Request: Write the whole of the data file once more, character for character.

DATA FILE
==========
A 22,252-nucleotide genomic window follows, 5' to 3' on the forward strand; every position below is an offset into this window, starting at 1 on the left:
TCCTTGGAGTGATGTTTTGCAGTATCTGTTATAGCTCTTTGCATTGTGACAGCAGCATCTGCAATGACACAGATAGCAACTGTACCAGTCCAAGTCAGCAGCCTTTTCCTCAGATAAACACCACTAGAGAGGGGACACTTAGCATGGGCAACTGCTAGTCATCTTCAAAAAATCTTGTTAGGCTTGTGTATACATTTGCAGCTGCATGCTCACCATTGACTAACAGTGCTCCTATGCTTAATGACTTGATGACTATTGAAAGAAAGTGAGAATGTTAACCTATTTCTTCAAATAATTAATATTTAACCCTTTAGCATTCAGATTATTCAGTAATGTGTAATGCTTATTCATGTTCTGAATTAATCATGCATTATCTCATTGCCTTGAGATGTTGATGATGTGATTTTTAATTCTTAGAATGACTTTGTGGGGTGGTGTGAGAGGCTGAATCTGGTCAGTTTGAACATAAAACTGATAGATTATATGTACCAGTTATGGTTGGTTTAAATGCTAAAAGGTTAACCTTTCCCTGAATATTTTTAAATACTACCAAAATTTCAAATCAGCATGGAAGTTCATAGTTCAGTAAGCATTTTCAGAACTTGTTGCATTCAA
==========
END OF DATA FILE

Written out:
A 22,252-nucleotide genomic window follows, 5' to 3' on the forward strand; every position below is an offset into this window, starting at 1 on the left:
TCCTTGGAGTGATGTTTTGCAGTATCTGTTATAGCTCTTTGCATTGTGACAGCAGCATCTGCAATGACACAGATAGCAACTGTACCAGTCCAAGTCAGCAGCCTTTTCCTCAGATAAACACCACTAGAGAGGGGACACTTAGCATGGGCAACTGCTAGTCATCTTCAAAAAATCTTGTTAGGCTTGTGTATACATTTGCAGCTGCATGCTCACCATTGACTAACAGTGCTCCTATGCTTAATGACTTGATGACTATTGAAAGAAAGTGAGAATGTTAACCTATTTCTTCAAATAATTAATATTTAACCCTTTAGCATTCAGATTATTCAGTAATGTGTAATGCTTATTCATGTTCTGAATTAATCATGCATTATCTCATTGCCTTGAGATGTTGATGATGTGATTTTTAATTCTTAGAATGACTTTGTGGGGTGGTGTGAGAGGCTGAATCTGGTCAGTTTGAACATAAAACTGATAGATTATATGTACCAGTTATGGTTGGTTTAAATGCTAAAAGGTTAACCTTTCCCTGAATATTTTTAAATACTACCAAAATTTCAAATCAGCATGGAAGTTCATAGTTCAGTAAGCATTTTCAGAACTTGTTGCATTCAA